A gleaming star locked up tight in the sky is unbound and plummets, landing in a trash heap in the abandoned body of a doll. Wandering a haunted wasteland of a city, desolate alleyways hemmed with slender gothic towers, the doll is confronted by an evil moon. The moon names the doll Constance. Soon she will be given another name.
Newly living and at once curious and fearful, the beginning of the doll's life is ruptured by her naming, a nail literally driven into her leaving her dizzy and staggering, in and out of shelter, from safety into violence. In the company of a newfound friend she feels safe and she feels precious, but still her name drives her away, the name she did not choose. She dies, and her body lives, and the story can begin again if one simply starts reading from the first page. Maybe, if we read it again, something else might happen.
Corpse Star Cycle is a comic that is gay as in cringe, cringe as in emo, and emo as in heartfelt and boldly experimental. The artist, Coco Paluck, charts aesthetic terrain at this point familiar in contemporary queer art subcultures - borrowing stylings from maligned pop culture to create expressions that push formal boundaries and explore deep complex traumas, while pushing back on the familiarity of extremity by way of cheeky artifice. Paluck’s work particularly appears evocative of the emo comics Slave Labor Graphics was pumping out in the mid-'00s, the sort of graphic novels you might have picked up in your adolescence when you were too old for The Nightmare Before Christmas and too young to watch a horror movie unaccompanied. Paluck wallows in these visual trappings and emerges with something fresh and idiosyncratic, page after page of inspired compositions like panels locked up with chains in their gutters, or slashes of daggers cutting open a page to reveal part of another under the one you are reading with words and pictures that you cannot quite discern in full.
There is a freedom to Paluck’s cartooning that allows a little bit of a drift away from narrative into obscure symbolism and creative rush, but never so much as to cease to be a story and comfortably sit on a lofty shelf of avant-garde books that coherently mean nothing - just enough to send you back through the book over and over, wondering if, perhaps, you missed something important. There is at times a passing resemblance to Noel Freibert’s drippy experimental nightmares, albeit some kind of nonexistent Disneyfied variation: the Tokyopop OEL version, if you will. Like Freibert, Paluck explores a particular kind of no-escape pessimism tempered by the vigorously playful energy of her craft - something feels real about a comic like this.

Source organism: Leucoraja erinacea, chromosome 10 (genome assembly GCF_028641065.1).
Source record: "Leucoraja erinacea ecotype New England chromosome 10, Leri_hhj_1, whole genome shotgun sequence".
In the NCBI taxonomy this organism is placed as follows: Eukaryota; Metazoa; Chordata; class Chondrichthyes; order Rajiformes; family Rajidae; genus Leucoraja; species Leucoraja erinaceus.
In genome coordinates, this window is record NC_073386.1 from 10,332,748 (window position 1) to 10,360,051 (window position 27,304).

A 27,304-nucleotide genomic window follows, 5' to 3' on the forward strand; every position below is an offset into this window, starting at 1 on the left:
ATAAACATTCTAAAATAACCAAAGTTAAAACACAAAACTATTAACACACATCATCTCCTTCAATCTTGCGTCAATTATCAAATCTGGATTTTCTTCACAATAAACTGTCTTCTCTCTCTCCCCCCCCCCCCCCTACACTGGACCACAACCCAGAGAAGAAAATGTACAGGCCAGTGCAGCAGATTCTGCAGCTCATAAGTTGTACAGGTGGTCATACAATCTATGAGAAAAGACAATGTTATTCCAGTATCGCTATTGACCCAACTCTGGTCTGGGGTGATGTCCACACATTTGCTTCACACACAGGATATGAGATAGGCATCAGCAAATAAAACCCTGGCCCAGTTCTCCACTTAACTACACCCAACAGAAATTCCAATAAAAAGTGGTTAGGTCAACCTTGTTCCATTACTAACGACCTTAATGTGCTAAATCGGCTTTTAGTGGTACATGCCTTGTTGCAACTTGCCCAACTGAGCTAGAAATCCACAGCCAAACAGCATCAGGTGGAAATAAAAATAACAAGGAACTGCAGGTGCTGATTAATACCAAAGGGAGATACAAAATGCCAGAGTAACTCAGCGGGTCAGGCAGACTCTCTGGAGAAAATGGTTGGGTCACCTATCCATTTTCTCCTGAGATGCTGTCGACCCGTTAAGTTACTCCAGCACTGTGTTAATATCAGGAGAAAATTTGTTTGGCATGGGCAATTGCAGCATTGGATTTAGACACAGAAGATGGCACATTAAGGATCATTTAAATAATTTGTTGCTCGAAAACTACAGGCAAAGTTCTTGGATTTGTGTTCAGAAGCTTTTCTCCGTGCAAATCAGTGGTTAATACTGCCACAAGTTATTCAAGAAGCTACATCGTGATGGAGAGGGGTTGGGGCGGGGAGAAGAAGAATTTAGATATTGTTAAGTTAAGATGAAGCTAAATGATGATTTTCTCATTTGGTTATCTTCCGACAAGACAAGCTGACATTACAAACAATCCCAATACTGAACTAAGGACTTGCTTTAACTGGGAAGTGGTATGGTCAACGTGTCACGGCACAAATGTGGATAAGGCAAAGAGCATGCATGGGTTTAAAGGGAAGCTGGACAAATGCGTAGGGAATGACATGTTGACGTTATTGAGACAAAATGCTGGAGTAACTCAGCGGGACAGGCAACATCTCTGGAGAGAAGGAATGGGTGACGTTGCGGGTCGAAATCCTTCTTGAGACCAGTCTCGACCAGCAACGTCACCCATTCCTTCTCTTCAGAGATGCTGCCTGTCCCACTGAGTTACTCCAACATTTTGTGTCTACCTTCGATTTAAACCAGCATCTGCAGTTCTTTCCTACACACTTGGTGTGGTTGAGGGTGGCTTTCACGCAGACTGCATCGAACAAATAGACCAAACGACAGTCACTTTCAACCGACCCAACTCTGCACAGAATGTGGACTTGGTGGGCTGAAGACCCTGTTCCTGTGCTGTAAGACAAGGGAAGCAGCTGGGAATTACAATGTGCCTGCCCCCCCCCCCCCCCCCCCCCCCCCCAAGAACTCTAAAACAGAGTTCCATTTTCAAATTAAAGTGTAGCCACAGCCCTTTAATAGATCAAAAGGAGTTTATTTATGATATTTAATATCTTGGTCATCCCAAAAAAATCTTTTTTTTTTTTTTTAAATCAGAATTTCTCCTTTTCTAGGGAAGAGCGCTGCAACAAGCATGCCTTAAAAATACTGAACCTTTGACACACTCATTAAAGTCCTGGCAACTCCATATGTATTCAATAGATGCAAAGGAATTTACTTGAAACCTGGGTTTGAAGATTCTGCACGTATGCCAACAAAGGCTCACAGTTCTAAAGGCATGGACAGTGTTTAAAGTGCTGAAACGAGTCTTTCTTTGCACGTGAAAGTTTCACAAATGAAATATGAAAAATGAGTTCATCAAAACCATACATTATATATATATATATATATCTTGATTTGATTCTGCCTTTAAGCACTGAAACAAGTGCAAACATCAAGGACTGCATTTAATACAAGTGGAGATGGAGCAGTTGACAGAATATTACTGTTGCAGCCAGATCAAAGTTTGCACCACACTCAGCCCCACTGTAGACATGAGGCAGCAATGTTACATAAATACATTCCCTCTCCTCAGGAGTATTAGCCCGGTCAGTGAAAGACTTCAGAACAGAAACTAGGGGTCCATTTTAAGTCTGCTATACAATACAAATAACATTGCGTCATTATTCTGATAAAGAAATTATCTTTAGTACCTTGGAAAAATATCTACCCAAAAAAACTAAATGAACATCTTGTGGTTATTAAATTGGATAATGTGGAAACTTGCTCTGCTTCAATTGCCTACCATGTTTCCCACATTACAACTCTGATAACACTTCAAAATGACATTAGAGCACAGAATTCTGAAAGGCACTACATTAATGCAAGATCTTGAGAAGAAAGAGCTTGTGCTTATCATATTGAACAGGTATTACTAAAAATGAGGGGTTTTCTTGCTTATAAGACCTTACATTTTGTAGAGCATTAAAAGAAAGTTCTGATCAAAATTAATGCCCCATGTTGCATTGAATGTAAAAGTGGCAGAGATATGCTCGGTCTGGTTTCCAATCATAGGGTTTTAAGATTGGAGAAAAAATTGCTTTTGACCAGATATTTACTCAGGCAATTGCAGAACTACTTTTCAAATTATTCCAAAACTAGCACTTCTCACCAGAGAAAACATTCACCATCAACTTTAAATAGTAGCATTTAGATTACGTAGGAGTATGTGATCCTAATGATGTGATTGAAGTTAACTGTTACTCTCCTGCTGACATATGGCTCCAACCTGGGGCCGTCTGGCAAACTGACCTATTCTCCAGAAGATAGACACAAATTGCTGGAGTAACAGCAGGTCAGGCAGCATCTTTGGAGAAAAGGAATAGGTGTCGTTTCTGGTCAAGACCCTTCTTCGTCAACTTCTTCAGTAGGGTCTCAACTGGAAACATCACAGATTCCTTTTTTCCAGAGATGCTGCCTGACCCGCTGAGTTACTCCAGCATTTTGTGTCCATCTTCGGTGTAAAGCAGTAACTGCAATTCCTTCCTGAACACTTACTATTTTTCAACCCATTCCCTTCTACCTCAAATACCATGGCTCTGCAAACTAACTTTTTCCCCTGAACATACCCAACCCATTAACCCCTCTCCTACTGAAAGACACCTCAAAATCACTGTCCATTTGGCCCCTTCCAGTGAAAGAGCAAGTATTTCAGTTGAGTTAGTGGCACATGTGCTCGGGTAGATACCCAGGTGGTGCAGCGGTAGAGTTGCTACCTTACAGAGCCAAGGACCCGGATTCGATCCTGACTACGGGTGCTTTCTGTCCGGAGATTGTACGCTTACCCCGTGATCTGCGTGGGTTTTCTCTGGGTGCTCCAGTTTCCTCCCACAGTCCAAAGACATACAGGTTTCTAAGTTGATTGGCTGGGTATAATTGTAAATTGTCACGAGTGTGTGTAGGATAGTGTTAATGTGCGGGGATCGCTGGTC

At risk of unfairly reducing Paluck’s remarkable work to her gender, Corpse Star Cycle is a recognizably trans comic with deeply trans resonances. Her work confronts the painful and physical emotional environment of gender dysphoria, the horror and abjection not only of the body but the chemical composition of the body, signals disrupting the spirit - the sense that something grotesque and foreign twists your every motion and distorts your thoughts. The comic does not end with transcendence or realization; crucially, in a brief reprieve when Constance nearly finds a home and is given a new name that suits her better, that name is in fact a copy of her only friend’s name, becoming Pepper Ann² after Pepper Ann. It’s a reflection of someone kind; it seems to give her comfort. Is it her name? Dwelling in a body that isn't hers, driven by a will that is not hers, in a place she does not belong, constantly she falls, dissipates, returns lifeless awaiting the repetition of the cycle, possibly surviving.